When I moved, I found other tres leche cakes. They had them at Walmart and Fresh & Easy (in the frozen section.) No, no, no. I am sorry but those were sorry excuses. I had a few homemade and a few from other bakeries. I was in trouble. Apparently I had eaten the BEST ever and would never find anything that was even close. Even the Martha Stewart recipe called for "frozen whipped topping." I mean how could anyone put anything but real whipped cream on this glorious creation. I couldn't even attempt the recipe because of that disrespectful overture. I ended up having to ask around. I got all sorts of answers to my pleading. Nothing was close. I finally asked a mom of one of my kid's sport teams where to get one. She didn't speak a lick of English and neither did the people in the bakery. It was divine. So my conclusion: The good stuff is a safely guarded secret by those who are completely fluent in Spanish bit don't speak more than ten words of English. I just don't trust anyone else.

1 cup all-purpose flour
1 1/2 teaspoons baking powder
1/4 teaspoon salt

5 eggs
1 cup sugar
1 teaspoon vanilla
1/3 cup milk

1 can evaporated milk
1 can sweetened condensed milk
1/4 cup heavy cream

Preheat oven to 350 degrees. Spray 9 x 13 inch pan liberally until coated.

Combine flour, baking powder, and salt in a large bowl. Separate eggs. Beat egg yolks with 3/4 cup sugar on high speed until yolks are pale yellow. Stir in milk and vanilla. Pour egg yolk mixture over flour mixture and stir very gently until combined. Beat egg whites on high speed until soft peaks form. With mixer on, pour in 1/4 cup sugar and beat until egg whites are stiff but not dry. Fold egg white mixture into other mixture very gently until just combined.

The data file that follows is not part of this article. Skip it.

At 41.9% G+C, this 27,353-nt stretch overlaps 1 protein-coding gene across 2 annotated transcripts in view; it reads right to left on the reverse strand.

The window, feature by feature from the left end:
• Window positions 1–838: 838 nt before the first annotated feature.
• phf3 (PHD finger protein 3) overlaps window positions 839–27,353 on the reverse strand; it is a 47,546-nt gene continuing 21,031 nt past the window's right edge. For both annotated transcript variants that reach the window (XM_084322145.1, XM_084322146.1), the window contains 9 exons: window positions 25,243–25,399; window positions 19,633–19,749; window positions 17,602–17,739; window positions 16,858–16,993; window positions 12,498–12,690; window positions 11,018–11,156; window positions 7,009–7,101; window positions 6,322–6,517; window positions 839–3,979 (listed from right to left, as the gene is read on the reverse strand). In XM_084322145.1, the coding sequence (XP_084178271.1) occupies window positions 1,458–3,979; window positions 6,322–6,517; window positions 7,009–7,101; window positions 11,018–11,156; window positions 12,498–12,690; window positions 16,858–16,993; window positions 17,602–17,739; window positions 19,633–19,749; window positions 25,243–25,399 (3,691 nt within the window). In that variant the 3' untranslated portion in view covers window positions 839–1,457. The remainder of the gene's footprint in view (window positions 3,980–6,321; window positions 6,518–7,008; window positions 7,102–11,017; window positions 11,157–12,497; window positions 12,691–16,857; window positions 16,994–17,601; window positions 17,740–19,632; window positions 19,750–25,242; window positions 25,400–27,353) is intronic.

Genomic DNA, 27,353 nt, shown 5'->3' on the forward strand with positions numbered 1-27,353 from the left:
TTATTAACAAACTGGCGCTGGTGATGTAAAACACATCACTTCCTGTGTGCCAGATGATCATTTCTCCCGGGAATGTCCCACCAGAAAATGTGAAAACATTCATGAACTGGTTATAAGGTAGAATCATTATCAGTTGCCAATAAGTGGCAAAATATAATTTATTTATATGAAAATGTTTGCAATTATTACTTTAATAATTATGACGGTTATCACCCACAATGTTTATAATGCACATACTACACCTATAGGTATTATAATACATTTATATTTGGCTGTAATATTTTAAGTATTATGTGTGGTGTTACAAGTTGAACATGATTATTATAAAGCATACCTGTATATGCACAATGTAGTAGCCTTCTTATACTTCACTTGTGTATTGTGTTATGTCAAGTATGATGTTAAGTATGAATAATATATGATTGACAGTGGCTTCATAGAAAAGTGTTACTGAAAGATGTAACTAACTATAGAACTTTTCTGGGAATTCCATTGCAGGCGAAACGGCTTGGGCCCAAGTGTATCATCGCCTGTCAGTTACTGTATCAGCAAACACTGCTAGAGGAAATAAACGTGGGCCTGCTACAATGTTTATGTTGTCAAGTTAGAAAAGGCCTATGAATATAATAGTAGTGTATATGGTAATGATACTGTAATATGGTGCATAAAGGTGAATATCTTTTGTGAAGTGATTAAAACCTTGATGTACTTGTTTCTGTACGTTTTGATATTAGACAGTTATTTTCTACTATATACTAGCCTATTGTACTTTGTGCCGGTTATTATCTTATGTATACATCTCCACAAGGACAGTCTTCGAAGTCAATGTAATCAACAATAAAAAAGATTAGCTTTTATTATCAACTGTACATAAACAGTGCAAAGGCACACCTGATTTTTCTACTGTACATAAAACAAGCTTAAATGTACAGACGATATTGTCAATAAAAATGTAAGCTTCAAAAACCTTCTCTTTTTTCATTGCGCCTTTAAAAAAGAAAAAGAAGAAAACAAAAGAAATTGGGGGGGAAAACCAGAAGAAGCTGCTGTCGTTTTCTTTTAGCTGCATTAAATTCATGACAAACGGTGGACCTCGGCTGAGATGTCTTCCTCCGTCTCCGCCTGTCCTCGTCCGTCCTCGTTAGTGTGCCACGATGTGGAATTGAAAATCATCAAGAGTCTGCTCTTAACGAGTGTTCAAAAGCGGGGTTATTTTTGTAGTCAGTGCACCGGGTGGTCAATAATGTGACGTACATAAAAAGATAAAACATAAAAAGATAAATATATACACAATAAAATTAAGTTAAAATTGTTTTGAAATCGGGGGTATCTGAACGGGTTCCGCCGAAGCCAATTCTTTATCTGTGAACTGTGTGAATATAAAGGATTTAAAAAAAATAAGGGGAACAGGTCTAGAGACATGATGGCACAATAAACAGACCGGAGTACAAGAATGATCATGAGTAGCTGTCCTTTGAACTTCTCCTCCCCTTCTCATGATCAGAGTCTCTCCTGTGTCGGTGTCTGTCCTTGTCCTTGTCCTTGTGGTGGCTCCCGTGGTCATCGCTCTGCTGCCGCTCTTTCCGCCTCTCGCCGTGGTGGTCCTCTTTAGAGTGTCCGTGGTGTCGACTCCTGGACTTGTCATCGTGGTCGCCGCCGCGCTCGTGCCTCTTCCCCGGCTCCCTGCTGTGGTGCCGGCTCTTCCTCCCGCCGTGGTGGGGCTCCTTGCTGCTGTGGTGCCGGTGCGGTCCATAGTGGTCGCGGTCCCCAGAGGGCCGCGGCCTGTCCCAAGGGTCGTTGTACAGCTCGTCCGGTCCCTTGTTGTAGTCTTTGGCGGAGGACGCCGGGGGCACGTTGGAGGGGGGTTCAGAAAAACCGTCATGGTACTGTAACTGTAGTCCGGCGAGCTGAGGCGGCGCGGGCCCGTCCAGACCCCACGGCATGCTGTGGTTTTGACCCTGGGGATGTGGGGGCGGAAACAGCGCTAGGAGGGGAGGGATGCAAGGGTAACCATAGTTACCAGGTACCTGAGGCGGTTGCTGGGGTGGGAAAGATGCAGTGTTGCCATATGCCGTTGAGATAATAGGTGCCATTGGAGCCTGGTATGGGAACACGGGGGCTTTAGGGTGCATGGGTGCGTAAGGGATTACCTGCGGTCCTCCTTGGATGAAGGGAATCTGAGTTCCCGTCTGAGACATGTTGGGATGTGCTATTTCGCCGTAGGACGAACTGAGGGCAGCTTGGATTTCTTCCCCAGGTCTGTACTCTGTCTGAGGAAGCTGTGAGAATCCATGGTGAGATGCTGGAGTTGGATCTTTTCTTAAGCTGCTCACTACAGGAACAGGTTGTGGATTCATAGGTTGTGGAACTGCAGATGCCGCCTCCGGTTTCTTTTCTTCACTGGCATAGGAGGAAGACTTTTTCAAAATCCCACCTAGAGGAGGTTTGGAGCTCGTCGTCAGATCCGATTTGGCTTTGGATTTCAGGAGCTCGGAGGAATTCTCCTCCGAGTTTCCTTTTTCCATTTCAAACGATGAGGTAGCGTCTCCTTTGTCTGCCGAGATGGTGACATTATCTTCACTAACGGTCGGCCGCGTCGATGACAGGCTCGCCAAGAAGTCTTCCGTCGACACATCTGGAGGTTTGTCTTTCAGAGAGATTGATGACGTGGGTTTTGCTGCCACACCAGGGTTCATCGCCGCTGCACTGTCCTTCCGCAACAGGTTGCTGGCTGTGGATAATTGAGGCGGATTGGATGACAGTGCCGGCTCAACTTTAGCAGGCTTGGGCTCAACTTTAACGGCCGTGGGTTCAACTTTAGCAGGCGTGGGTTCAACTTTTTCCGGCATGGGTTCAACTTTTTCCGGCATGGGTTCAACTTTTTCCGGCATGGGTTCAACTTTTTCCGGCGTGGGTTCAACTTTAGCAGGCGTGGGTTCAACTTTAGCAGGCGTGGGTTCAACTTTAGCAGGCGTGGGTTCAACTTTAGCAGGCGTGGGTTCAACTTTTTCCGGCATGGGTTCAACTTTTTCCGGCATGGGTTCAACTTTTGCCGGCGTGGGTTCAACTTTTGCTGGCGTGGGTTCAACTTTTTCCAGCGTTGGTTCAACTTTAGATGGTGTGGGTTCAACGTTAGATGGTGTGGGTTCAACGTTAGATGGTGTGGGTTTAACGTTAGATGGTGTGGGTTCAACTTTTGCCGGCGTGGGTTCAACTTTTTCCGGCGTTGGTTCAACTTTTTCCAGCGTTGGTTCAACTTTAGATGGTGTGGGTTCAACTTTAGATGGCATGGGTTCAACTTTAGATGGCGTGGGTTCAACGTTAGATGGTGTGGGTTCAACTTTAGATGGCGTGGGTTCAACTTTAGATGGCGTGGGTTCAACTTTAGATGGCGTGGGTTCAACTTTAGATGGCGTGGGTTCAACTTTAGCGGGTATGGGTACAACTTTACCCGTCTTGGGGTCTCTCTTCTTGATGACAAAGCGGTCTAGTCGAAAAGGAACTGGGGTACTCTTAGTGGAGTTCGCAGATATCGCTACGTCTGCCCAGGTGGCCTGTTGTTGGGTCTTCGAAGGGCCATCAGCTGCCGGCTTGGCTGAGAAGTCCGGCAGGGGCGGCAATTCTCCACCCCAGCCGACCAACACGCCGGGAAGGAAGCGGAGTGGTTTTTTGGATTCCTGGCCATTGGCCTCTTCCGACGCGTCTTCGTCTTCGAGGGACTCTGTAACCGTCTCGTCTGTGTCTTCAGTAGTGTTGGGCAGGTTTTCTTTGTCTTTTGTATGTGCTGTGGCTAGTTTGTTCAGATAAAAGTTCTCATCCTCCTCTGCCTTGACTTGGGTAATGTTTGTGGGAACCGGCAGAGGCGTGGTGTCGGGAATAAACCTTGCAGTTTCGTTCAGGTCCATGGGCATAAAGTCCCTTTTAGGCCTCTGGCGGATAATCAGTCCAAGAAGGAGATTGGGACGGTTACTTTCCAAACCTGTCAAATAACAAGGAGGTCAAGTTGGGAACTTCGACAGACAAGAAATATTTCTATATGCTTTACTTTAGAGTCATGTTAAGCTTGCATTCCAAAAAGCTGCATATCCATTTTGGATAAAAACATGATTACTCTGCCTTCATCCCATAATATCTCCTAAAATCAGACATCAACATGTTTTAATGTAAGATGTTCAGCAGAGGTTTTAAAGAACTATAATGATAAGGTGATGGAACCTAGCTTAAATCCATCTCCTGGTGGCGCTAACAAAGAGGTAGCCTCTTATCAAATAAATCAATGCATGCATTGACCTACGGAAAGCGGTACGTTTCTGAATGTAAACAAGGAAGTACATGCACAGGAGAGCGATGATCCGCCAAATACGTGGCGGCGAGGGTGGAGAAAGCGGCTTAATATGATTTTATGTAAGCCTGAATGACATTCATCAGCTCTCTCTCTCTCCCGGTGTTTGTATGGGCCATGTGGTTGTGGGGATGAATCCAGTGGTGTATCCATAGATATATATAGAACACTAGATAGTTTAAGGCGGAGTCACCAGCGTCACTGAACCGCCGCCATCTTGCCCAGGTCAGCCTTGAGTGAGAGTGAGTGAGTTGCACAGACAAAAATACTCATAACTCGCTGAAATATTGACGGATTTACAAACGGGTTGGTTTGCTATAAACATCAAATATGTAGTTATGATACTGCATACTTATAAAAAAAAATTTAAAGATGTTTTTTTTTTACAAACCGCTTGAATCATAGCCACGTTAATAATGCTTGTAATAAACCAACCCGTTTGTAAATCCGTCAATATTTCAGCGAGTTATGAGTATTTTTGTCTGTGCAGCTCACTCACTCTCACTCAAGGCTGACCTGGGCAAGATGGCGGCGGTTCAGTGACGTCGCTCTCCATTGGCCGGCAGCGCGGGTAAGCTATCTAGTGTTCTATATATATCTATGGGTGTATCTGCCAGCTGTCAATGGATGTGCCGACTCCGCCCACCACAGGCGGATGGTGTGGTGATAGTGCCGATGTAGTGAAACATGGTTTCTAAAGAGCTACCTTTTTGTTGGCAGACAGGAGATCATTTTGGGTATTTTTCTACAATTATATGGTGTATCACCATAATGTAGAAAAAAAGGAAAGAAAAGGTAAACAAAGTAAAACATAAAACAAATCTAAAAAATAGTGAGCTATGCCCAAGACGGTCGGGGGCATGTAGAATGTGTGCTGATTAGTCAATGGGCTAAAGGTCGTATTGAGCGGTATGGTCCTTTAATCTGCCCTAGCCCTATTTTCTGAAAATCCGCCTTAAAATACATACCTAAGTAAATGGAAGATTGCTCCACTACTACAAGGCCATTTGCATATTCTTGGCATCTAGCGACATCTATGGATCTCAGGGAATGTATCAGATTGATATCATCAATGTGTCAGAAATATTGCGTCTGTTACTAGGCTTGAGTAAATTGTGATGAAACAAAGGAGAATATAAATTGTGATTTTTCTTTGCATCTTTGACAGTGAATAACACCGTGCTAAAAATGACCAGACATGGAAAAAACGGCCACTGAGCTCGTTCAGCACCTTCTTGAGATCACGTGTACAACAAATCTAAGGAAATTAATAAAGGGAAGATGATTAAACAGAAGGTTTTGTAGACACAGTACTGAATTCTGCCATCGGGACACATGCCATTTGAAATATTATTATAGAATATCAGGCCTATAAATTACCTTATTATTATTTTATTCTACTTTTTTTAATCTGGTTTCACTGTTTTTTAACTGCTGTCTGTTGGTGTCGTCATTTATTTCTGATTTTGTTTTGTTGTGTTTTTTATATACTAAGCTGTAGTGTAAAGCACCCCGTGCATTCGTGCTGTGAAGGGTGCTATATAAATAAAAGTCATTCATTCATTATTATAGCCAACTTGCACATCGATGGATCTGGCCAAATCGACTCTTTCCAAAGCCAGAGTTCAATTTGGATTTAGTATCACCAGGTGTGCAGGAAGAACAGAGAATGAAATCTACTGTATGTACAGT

Pour into prepared pan and spread to even out surface. Bake for 35 to 45 minutes or until toothpick comes out clean. Turn cake out onto a rimmed platter and allow to cool.

Combine condensed milk, evaporated milk, and 1/4 cup heavy cream in a small pitcher. When cake is cool, pierce the surface with a fork several times. Slowly drizzle the milk mixture—try to get as much around the edges of the cake as you can. Allow the cake to absorb the milk mixture for 30 minutes.

1 pint heavy cream, for whipping
3 tablespoons sugar
1 tsp vanilla
Fruit to garnish - I love strawberries

Whip cream with sugar and vanilla until thick and spreadable. Spread over the surface of the cake. Garnish with fresh fruit (or maraschino cherries.)

Thursday, September 17, 2009

Layers of Skin Lesson

I think the only legitimate justification for jello is to build parts of the body for educational purposes. I also believe that once you make this, the layers of the skin enter into the permanent memory. Sure you might forget the details, but the image of it will stay forever. The coolest part is that as the dye from the peanut M&M's liquefies, you get that really cool blob of blue and the yellow as well. This makes it more realistic, but takes time. Let it sit in the refridge for a little.

I am not sure how this tastes, but I'm sure some sugar fiends will love it.

Layer, in reverse order:

Epidermal Surface - made up of dead cells - crushed up cornflakes
Epidermis - made up of dead, dying, and new skin cells - cool whip mixed with cocoa powder to resemble skin color.
Hair Follicle - hole from which a hair grows - large marshmallow
Hair - licorice. Put the licorice in the marshmallow and then insert into the dermis layer.
Meissner's Ending - detects light pressure - grapes
Pacini's Ending - detects heavy pressure - Peanut M&M's (yellow)
Sebaceous Gland - makes sebum, a natural oil - Peanut M&M's (blue)
Dermis - made up of tough, flexible fibers or collagen and elastin - red jello (or pink)
Subcutaneous Fat Layer - helps to store food, warmth, and absorb knocks - orange or yellow jello with corn pops

Friday, September 4, 2009

California Geography Lesson

This geography lesson is about as good as it gets. Trace the map on the back side of wax paper. The beans represent the Mountains. The guacamole is the Central Valley. The cheese is the Desert. The sour cream is the Coast. Eat with tortilla chips when you are finished. Geography has never tasted so good.